The Art And Craft Of Writing



For every single writer, there are two prisms by means of writing our words will be viewed. Readers expect us to be craftsmen. They trust we will have a basic grasp of the components that constitute good writing. Researchers, for example, have located that sentences that exceed this ratio – 1 preposition for each 11 words – are poorly written. They sound initial-grade-ish.  (“Syntactically immature” is what the specialists contact such writing.) The reader can not flow via the sentence with out encountering a verbal hiccup every handful of words.

Researchers have also discovered that sentences that include more than 15 words lead to the reader to go back and study the sentence again to be certain they have understood the meaning. Think about it – some of the most persuasive sentences of our time are short: “Just do it!” “Yes, we can!” “It’s the economy, silly!”

Additionally, the productive writer knows her craft so well that grammatical errors don’t appear in it. Nor do clumsy phrases. Nor does a limited vocabulary.

But the effective writer knows both the technical matter and the methods, has knowledge of the content but can also spot it in the right context, has a message and can find the best medium in which to place it That’s where the art of writing comes into play.


Our language has a million words, and is growing every day. Contrast that quantity to the number of words in the native tongue of Arubans: Papiamento has only 500 words. We English-speakers have so many selections with which to hook our readers. We have infinite combinations that can intrigue our fiction readers, can persuade our non-fiction readers.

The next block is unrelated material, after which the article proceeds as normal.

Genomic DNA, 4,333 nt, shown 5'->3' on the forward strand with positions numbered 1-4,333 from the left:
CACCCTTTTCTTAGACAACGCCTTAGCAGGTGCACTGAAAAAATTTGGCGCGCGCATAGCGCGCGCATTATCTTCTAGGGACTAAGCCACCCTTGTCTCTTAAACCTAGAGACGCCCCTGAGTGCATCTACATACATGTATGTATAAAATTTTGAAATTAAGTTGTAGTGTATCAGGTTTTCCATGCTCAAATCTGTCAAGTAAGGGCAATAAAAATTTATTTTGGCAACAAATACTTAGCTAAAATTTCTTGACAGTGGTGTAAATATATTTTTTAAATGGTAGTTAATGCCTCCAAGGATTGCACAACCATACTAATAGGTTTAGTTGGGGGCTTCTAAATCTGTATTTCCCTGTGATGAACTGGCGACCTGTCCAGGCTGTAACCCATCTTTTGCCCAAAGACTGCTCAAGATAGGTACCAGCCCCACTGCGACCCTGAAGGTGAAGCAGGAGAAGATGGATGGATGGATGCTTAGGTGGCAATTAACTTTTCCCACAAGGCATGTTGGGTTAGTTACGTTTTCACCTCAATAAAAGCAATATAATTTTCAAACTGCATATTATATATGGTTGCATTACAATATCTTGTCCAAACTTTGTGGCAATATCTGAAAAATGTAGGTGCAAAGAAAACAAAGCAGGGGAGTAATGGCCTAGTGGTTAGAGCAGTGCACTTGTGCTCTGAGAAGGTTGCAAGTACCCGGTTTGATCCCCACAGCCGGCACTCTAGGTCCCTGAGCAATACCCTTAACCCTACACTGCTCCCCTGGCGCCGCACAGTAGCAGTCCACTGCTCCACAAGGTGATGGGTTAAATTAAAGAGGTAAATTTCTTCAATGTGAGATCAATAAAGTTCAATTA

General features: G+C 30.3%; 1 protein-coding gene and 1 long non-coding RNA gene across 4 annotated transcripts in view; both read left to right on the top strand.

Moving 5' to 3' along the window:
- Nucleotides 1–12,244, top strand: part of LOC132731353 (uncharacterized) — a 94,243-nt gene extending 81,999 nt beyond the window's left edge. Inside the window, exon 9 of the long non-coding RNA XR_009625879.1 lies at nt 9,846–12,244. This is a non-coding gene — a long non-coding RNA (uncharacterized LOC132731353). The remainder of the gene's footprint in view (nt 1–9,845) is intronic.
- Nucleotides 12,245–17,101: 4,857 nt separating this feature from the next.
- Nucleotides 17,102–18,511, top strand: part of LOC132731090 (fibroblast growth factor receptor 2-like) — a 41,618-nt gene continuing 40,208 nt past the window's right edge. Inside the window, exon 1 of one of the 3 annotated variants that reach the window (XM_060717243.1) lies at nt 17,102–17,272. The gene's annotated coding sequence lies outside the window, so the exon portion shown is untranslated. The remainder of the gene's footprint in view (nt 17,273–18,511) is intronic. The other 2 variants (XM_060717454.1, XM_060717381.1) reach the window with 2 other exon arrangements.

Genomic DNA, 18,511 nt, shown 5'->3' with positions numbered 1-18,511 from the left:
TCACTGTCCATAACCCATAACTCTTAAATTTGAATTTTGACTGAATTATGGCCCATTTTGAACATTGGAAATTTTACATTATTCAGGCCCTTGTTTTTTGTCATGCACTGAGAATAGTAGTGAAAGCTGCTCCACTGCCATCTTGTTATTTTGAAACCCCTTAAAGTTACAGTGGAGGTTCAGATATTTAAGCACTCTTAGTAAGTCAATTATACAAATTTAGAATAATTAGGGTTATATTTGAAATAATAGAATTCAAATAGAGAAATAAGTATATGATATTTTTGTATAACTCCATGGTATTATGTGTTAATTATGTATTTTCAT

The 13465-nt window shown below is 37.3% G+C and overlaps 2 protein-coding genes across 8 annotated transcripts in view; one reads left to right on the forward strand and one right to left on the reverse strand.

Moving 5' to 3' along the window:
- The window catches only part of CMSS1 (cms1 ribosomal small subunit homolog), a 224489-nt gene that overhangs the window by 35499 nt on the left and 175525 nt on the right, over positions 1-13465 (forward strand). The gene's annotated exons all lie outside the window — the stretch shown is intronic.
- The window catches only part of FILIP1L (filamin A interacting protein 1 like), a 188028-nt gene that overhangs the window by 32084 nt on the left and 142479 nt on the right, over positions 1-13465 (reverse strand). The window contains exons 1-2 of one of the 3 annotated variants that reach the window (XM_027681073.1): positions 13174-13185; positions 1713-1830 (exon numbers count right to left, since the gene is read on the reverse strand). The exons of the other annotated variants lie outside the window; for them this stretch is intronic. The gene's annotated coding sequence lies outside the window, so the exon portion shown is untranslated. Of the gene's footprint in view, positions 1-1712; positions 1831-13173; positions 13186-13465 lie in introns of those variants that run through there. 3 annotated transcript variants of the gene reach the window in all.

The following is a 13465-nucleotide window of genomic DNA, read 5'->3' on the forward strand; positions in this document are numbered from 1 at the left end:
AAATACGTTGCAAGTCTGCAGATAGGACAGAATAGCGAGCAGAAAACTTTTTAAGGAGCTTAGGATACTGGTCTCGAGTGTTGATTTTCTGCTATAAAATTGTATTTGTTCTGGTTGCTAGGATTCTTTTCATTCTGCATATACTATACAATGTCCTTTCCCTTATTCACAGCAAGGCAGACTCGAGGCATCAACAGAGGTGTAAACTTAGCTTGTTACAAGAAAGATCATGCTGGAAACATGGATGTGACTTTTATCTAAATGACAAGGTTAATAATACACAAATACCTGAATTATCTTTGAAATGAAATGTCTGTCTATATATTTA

—  Regard life as a experiment. Write your most-important letters in 3 different methods and solicit input as to which is most efficient.

—  Use audience-awareness to convince your reader. Contemplate what elements will be most attractive to your various readers. Use words that matter to them.

—  Remove barriers that could stand among you and other folks. Familiarity with their needs will help make that one particular-on-1 connection.

Do not:

—  Confuse persuasion with manipulation. Your efforts must yield mutually helpful purposes.

—  Forget to take into account the reader’s position. Most organization men and women are busy. They appreciate communications worthy of their time.

—  Neglect the queries that might arise in the reader’s head. Have answers incorporated inside your document or letter